HOSPITALIZATION.

34
Goal
  • Client Centered
  • Skin will remain intact
  • Observable?
  • Yes
  • Time Limited
  • During hospitalization
  • Realistic?
  • Yes

35
NIC/NOC
  • Nursing Outcomes Classification
  • Published by the Iowa Intervention Project
  • Linked to NANDA International nursing diagnoses
  • Nursing Interventions Classification
  • Three levels
  • Domains use broad terms to organize the more
    specific classes and interventions
  • Classes 30 which offer useful clinical
    categories to refer to when selecting
    interventions
  • Interventions 542 treatments based upon clinical
    judgment and knowledge that a nurse performs to
    enhance outcomes

36
Chapter 19 Implementing Nursing Care
37
Nursing Interventions
  • Any treatment, based upon clinical judgment and
    knowledge, that a nurse performs to enhance
    client outcomes
  • Direct tx performed through interactions with
    client
  • Indirect tx performed away from the client but
    on behalf of the client

38
Types of Interventions
  • Nurse Initiated
  • Independent
  • Physician Initiated
  • Dependent
  • Collaborative
  • Interdependent

39
Planning Nursing Care
  • DECIDE ON AN INTERVENTION TO PREVENT SKIN
    BREAKDOWN

40
Interventions
  • Nursing Orders
  • Reposition every two hours
  • Skin care to all boney prominences with
    repositioning
  • RN skin assessment every shift
  • MD Orders
  • Specific dressings/ointments to wounds
  • Collaborative Orders
  • Wound care consult

41
Rationale
  • Why did we choose maintaining skin integrity as a
    priority goal?
  • Anticipate and prevent complications
  • Prevent infection
  • Research evidence in support of nursing
    interventions
  • Citation
  • Potter, P.A. and Perry, A.G. (2009) p. 1279

42
Chapter 20 Evaluation
43
Evaluation
  • You conduct evaluative measures to determine if
    you met expected outcomes, not if nursing
    interventions were completed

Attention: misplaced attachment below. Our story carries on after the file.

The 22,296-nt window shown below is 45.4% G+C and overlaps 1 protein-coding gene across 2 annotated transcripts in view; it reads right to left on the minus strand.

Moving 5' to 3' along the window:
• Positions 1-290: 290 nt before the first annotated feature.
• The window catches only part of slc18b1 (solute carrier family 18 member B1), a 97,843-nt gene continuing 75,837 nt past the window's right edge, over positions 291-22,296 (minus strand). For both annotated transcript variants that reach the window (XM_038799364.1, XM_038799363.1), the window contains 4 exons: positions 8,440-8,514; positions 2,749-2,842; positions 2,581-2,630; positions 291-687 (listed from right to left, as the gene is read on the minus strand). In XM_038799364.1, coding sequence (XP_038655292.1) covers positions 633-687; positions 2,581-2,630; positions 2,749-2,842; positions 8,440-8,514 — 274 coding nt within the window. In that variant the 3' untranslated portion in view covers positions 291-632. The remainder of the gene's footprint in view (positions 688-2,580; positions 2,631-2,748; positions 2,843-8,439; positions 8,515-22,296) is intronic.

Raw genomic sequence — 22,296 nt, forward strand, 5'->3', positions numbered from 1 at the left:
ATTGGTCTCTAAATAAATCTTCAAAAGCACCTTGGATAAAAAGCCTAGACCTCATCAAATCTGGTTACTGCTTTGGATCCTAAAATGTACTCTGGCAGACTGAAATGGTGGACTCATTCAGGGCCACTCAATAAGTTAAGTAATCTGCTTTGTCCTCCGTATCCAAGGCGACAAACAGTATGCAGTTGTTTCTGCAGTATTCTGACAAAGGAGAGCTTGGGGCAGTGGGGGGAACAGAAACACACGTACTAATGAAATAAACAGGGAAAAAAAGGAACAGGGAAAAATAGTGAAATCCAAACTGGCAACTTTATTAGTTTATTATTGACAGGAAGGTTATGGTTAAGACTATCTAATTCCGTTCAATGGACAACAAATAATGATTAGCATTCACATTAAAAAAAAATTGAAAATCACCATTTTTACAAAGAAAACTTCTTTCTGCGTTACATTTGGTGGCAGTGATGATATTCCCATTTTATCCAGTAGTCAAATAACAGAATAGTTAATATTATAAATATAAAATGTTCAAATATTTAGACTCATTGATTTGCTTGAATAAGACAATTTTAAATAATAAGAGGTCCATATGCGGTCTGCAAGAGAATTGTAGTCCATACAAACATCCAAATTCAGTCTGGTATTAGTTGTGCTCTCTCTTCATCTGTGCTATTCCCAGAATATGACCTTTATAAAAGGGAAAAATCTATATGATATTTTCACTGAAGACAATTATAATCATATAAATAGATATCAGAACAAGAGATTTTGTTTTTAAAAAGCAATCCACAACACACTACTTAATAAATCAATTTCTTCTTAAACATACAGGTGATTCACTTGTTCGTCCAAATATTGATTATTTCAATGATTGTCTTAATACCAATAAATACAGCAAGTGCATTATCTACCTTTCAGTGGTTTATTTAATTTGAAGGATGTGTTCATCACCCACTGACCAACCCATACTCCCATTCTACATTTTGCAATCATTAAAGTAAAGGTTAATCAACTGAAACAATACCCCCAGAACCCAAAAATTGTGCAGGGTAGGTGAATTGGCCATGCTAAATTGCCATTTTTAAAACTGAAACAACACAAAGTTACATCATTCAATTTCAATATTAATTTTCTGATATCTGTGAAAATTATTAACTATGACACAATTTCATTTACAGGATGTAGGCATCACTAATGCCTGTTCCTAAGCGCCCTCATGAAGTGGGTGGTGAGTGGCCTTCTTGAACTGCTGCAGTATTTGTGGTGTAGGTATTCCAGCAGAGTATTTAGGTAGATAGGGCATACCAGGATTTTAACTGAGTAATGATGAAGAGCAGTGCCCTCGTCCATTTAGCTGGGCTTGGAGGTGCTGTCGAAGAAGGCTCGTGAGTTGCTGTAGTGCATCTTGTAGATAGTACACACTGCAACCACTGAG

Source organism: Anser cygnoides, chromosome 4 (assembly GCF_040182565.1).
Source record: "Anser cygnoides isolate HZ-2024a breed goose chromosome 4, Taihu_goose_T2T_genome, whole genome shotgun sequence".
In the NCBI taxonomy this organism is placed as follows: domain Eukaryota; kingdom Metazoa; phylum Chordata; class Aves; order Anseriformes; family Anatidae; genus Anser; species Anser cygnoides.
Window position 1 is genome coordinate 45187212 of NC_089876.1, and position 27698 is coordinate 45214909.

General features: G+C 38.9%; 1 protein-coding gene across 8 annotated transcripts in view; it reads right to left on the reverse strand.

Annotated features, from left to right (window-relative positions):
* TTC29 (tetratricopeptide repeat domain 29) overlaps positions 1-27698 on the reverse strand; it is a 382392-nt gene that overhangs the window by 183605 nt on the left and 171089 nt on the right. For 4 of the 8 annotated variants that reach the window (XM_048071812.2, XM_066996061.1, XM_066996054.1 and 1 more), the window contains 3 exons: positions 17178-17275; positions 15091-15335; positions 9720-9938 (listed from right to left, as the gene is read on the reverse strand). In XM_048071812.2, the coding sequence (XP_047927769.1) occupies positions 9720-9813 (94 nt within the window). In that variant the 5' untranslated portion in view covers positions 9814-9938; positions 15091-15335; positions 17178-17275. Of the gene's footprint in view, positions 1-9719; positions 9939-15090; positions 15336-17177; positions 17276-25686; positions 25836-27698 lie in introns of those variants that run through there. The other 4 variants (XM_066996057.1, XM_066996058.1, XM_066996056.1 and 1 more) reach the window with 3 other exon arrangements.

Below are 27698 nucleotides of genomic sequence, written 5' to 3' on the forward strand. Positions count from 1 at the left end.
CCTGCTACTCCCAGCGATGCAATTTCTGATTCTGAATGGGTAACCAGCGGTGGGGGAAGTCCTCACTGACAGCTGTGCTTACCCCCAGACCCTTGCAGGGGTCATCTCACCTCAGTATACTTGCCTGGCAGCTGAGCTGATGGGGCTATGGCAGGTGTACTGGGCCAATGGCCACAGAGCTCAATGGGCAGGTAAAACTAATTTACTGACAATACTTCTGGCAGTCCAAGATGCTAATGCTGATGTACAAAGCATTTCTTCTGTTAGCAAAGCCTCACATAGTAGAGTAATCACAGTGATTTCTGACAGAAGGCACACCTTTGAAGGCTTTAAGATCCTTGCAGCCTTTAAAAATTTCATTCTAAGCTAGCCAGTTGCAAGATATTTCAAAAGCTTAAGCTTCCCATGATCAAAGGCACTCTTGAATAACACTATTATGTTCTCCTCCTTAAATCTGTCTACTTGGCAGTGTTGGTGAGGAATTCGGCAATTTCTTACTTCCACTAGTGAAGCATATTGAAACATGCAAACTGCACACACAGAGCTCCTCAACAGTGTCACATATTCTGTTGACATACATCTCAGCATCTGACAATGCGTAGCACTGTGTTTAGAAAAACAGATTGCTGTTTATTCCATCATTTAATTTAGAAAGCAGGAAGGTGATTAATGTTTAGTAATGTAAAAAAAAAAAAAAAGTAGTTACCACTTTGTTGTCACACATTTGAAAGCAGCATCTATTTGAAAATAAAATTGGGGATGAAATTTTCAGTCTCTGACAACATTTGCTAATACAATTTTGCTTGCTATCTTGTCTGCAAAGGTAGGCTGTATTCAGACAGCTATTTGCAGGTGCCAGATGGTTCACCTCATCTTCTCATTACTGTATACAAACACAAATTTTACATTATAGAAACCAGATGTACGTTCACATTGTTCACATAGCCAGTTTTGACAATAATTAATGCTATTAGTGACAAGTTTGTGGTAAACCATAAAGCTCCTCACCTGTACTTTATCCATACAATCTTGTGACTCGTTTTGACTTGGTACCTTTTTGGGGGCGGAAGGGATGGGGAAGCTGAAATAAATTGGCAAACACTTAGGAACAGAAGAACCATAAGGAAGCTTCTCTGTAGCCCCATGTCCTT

• Did you meet the expected goal/outcome?
  • Evaluation is ongoing, as is the nursing process

44
The Nursing Process in Ongoing Care
  • Each care plan must evolve as the patient
    progresses
  • Based on evaluation (assessment), the nursing
    diagnoses, priorities, and interventions will
    change

45
Time Factor in Setting Priorities
  • The planning of nursing care occurs in three
    phases
  • Initial
  • Ongoing
  • Discharge Planning

46
Chapter 24 Communication
47
Communication and Nursing Practice
  • Communication is a lifelong learning process
  • Functioning as a client advocate, nurses need to
    be assertive
  • The intimate moment of connection that makes all
    the difference in the quality of care and meaning
    for the client and the nurse
  • Effective communication helps maintain effective
    relationships and helps meet legal, ethical, and
    clinical standards of care

48
Communication and Interpersonal Relationships
  • Requires a sense of mutuality and a belief that
    the nurse-client relationship is a partnership
    and both are equal participants
  • Every nuance of posture, every small expression
    and gesture, every word chosen, and every
    attitude held all have the potential to hurt or
    heal

49
Levels of Communication
  • Intrapersonal Occurs within an individual